Sunday, January 02, 2011
I Was Feeling Part of the Scenery/I Walked Out of the Machinery
This year will go down in the record books as the year that I learned that there can indeed be spaces in togetherness without causing the entropic collapse of the universe. Or even my emotional universe. My most favored state of being is that of barnacle (as wife, mother, friend, etc.) and I am really, really good at it. I require almost no alone time. Ever. Lots of therapists have had lots of theories, but I don’t need a theory. And I don’t need to force myself to spend time alone when I would rather spend time with others. I don’t need to imagine what alone time would look like/feel like/taste like. Sharing space with others is my most favorite pastime, and I can do it until someone peels themselves away from me.
I am back in NYC after spending nearly three weeks in Massachusetts. I headed up there with the girls early December and never came back. Nicole came up for long weekends and then for the week after Christmas, and then we all headed back to NYC together on January 1st. And now, I am going though a mini culture shock.
Originally, the idea of spending time up in Massachusetts without Nicole seemed preposterous. Why ever would I go up there with the girls alone when we could all be together in NYC? Why would I want to parent (The Verb) on my own when I could look forward to company/relief/help/companionship when Nicole came home from work? And why would I even think of spending the night alone in a house in the middle of the deep dark woods, outside of screaming distance of the neighbors?
But I did it, this fall, and I worked through the fear. I am proud to say that I no longer sleep with a knife, car keys, phone and flashlight under my pillow. And I even stopped sleeping with the girls and now sleep on the couch. Sleeping upstairs alone: The final frontier. One of my Christmas presents this year should help with that. Though I still think Nicole really got this because she can control the heat from her computer, thus lowering my 80 degree thermostat setting to a more reasonable and chilly 70.
And now, I’m sort of going through this period of wondering where I belong. Ah, yes, the first existential crisis of the year Twenty Eleven. Existential with a touch of narcissism, since it isn’t just about where I belong. Madeline and Avery are power players in this scenario too. And Nicole, of course. There is no “me” in family or “I” in team and all that. And yet every me and I in a family is very important.
Winter in the city scares me a little. There is a serious deterioration of quality of life as the snow banks in the city make the sidewalks even harder to navigate and the freezing weather keeps up locked inside. Our daily trips to the park/playground/zoo halt until March. Our daily wandering walks are replaced with most-direct-path errand running. Last year was rough. It was too cold to go outside and the girls were too young to take to places like movies and museums with any sort of favorable outcome. I felt cooped up in the apartment with two energetic toddlers who didn’t understand why we could go to the playground. But in Massachusetts, there is no cooped up. There’s the parent group and Store School and all that land. And there, I feel like I am a better mom. More patient and more sane and more balanced. With a huge carbon footprint.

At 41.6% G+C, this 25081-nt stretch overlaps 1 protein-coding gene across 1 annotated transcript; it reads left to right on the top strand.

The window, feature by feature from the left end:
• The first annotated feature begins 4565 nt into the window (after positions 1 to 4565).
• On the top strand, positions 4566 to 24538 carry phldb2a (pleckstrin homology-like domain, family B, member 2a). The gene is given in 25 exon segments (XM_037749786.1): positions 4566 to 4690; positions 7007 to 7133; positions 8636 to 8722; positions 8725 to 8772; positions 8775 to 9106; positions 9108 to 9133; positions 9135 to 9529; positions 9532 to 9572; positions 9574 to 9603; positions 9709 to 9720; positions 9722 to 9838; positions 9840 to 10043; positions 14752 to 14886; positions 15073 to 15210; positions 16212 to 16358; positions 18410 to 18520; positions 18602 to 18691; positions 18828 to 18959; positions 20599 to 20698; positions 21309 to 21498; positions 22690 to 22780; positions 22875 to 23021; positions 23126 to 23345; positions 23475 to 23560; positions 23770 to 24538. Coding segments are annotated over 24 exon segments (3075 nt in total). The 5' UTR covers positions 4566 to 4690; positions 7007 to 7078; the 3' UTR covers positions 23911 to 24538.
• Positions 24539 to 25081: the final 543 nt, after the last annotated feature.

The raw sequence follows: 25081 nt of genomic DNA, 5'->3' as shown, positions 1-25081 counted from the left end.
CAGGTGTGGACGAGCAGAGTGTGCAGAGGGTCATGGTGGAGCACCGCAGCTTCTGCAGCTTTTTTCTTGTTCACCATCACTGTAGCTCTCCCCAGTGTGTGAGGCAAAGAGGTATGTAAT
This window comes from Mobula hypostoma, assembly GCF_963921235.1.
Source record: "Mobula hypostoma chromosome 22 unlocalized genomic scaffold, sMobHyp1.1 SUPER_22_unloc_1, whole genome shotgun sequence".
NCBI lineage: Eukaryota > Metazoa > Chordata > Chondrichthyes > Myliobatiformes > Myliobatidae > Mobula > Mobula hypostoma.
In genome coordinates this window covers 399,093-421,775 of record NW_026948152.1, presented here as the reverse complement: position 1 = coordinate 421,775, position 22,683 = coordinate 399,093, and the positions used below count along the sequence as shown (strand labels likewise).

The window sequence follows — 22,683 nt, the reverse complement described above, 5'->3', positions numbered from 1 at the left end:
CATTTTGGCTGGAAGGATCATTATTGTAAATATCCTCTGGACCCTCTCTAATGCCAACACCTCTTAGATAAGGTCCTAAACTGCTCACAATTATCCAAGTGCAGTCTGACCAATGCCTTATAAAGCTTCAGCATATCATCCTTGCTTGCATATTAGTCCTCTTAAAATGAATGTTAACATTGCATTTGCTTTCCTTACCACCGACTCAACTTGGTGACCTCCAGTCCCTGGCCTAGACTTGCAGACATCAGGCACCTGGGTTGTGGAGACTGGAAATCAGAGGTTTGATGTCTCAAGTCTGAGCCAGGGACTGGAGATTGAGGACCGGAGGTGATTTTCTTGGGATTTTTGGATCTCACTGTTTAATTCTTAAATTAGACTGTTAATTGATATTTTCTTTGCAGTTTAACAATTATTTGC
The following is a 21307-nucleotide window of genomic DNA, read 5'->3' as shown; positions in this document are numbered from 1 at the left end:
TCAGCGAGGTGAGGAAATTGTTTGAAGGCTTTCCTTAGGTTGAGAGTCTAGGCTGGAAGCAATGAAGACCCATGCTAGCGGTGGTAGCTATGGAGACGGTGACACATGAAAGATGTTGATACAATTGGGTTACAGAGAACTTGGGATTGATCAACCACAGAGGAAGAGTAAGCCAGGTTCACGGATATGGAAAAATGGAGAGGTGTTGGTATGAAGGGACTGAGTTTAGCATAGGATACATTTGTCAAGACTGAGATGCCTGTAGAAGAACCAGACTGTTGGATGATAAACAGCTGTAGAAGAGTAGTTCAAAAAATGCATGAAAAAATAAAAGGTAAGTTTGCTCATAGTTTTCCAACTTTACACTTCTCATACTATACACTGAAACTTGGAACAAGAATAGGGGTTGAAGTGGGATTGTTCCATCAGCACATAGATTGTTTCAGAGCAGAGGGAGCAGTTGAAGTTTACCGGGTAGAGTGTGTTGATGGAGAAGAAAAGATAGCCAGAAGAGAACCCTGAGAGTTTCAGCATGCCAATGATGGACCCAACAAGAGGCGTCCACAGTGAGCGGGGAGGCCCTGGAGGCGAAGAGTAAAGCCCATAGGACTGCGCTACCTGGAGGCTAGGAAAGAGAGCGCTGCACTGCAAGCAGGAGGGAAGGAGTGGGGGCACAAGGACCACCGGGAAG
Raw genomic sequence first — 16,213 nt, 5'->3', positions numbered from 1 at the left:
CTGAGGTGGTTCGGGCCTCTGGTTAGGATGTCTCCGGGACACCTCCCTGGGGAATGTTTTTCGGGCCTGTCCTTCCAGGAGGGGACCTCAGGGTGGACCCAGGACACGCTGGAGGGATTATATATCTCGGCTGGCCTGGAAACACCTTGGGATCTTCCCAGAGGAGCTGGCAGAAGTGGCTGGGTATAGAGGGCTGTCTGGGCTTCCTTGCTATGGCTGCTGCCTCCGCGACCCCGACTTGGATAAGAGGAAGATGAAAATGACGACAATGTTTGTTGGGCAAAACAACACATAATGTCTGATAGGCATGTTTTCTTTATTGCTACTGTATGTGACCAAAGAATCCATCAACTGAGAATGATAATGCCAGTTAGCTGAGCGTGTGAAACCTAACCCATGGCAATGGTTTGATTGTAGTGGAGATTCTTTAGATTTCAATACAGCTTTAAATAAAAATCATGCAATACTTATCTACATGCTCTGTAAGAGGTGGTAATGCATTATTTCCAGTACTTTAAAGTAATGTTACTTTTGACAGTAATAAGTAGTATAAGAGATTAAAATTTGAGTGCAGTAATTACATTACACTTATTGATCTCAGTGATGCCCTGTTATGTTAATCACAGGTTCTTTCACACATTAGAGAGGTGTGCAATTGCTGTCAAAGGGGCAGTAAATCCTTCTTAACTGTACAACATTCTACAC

And yet, when I am in Massachusetts, I feel like I am leaving part of me in New York. And I don’t just mean Nicole. I do like the duality of it, and love and am grateful that we can expose the girls to the best of both worlds. But the other side of me that loves consistency and routine is feeling the burn as I straddle. And I am seeing these two sides of me emerge: The fast-walking, aggressive driving New Yorker with the meandering, “no, please, after YOU” New Englander. My parenting styles are even quite different. In NYC, I need to, for example, yank Avery by the coat collar if she dashes too close to the sidewalk’s edge and traffic. There’s mere inches between children and horrific traffic accidents. But in Massachusetts, if she is running down the driveway, I can just tell her to slow down and wait for me at the end because there is not a car in sight. And now, I feel just a little less New Yorker and a tad more New Englander, and I think that’s a good thing. Although, the New Yorker side does rear its head in Mass at time, to uproarious effect. But that’s another post.
I always said that I don’t care where we are, as long as we are together as a family. And that will never change. So this is very much a work in progress. I am very much a work in progress. And the girls, bless their little hearts, are just going with the flow.
Pictured above, snow fun! And Avery, my emotional doppelganger, with Nicole, her physical doppelganger.